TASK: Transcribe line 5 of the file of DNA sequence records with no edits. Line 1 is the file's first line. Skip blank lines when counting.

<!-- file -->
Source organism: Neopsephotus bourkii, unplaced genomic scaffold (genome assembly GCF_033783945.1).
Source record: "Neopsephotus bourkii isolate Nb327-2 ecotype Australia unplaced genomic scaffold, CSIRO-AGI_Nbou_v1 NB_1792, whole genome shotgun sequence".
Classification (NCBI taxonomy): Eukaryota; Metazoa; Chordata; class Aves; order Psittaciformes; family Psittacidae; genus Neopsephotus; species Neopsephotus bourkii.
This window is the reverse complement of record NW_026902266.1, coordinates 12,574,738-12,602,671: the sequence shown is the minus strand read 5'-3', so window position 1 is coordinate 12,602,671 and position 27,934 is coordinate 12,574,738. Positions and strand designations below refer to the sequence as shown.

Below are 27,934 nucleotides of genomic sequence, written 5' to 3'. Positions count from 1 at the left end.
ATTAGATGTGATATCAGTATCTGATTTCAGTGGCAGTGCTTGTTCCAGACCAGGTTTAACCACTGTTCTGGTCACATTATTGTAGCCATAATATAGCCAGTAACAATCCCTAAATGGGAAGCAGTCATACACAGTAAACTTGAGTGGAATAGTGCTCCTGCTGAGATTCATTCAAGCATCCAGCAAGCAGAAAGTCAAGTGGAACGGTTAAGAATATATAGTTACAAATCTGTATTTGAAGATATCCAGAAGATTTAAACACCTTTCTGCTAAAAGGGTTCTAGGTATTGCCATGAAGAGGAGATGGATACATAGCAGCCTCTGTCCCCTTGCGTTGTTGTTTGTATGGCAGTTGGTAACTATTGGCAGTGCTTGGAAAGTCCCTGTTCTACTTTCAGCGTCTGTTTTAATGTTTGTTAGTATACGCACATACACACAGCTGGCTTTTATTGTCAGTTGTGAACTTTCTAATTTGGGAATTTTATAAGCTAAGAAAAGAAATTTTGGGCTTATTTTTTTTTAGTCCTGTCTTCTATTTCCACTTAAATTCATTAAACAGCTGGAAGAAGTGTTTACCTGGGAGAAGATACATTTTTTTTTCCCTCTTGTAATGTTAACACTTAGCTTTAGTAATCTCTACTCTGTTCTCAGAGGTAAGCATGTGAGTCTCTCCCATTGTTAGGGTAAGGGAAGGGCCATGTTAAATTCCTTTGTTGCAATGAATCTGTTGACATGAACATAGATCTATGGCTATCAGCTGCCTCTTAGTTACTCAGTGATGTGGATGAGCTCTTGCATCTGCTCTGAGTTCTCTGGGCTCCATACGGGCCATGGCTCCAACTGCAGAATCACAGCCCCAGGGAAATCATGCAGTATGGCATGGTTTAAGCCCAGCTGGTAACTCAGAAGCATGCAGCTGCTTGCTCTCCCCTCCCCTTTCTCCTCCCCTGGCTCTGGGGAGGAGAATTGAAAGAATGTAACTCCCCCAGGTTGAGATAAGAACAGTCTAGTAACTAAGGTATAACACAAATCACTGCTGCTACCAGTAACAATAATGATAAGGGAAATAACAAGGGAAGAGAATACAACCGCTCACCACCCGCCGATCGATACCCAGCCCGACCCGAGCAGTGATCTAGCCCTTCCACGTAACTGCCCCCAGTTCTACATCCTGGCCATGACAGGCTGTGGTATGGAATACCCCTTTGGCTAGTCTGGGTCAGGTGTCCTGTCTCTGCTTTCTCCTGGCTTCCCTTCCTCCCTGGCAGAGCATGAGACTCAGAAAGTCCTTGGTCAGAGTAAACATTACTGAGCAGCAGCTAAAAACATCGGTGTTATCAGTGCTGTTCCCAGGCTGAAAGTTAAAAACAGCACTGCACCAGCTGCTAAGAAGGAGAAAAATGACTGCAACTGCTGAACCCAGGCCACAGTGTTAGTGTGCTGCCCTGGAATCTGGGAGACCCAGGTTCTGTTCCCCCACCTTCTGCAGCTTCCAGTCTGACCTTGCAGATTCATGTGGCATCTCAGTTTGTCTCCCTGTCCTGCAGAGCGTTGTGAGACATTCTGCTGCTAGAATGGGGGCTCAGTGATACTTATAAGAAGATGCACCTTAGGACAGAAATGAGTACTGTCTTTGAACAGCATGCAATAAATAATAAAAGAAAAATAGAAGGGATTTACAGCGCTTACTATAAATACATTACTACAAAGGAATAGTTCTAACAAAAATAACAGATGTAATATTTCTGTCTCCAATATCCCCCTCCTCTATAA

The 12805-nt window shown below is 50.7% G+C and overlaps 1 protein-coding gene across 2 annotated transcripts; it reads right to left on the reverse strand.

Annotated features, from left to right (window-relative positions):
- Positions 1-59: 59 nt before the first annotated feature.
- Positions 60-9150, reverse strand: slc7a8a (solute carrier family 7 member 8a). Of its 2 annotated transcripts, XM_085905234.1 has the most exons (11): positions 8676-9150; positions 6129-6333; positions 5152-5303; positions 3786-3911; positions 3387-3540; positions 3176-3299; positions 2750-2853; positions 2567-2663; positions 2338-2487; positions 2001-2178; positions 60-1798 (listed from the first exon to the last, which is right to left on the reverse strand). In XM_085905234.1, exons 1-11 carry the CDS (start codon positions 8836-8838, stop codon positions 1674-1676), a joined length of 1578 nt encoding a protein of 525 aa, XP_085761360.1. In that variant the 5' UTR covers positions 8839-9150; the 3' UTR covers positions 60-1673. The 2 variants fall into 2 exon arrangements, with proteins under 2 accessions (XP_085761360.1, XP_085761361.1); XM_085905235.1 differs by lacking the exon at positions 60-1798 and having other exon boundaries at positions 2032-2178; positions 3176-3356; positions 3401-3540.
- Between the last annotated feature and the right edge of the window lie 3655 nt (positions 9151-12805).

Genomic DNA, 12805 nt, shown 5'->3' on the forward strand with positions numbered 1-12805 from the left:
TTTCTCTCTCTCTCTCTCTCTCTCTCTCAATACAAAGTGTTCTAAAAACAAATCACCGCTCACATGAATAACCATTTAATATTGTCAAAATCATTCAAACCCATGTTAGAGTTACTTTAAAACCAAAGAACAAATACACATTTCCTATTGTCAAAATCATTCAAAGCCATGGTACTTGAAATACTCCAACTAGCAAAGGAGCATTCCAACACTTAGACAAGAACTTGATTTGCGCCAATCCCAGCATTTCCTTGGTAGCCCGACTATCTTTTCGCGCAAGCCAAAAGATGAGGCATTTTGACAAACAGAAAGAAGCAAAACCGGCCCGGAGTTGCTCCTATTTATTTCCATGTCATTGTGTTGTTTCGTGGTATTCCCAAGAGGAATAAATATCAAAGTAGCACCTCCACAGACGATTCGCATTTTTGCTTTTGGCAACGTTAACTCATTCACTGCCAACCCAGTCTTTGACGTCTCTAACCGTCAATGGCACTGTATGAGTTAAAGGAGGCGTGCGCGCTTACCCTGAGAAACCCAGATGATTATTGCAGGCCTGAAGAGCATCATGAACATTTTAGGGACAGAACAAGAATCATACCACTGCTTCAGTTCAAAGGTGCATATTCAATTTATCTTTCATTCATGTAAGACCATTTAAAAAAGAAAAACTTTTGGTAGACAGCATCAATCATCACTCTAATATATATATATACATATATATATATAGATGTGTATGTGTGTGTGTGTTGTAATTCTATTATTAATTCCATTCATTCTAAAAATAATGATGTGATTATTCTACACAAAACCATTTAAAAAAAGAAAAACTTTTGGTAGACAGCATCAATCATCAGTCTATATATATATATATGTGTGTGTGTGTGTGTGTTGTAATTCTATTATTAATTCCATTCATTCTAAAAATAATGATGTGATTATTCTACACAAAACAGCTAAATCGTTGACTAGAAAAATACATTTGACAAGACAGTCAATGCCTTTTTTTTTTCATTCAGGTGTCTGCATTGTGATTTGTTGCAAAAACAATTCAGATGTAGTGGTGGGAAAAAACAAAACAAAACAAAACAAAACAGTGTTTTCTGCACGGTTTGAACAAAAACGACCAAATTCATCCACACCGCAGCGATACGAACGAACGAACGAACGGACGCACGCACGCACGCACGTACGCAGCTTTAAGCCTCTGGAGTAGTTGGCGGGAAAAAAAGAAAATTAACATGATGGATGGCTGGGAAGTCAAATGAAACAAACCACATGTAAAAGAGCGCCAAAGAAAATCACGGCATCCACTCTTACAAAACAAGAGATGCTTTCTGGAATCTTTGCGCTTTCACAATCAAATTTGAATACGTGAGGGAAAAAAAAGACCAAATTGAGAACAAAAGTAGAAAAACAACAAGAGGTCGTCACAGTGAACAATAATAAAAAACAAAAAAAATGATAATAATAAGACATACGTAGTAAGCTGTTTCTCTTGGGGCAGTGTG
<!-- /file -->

Below are 27,934 nucleotides of genomic sequence, written 5' to 3'. Positions count from 1 at the left end.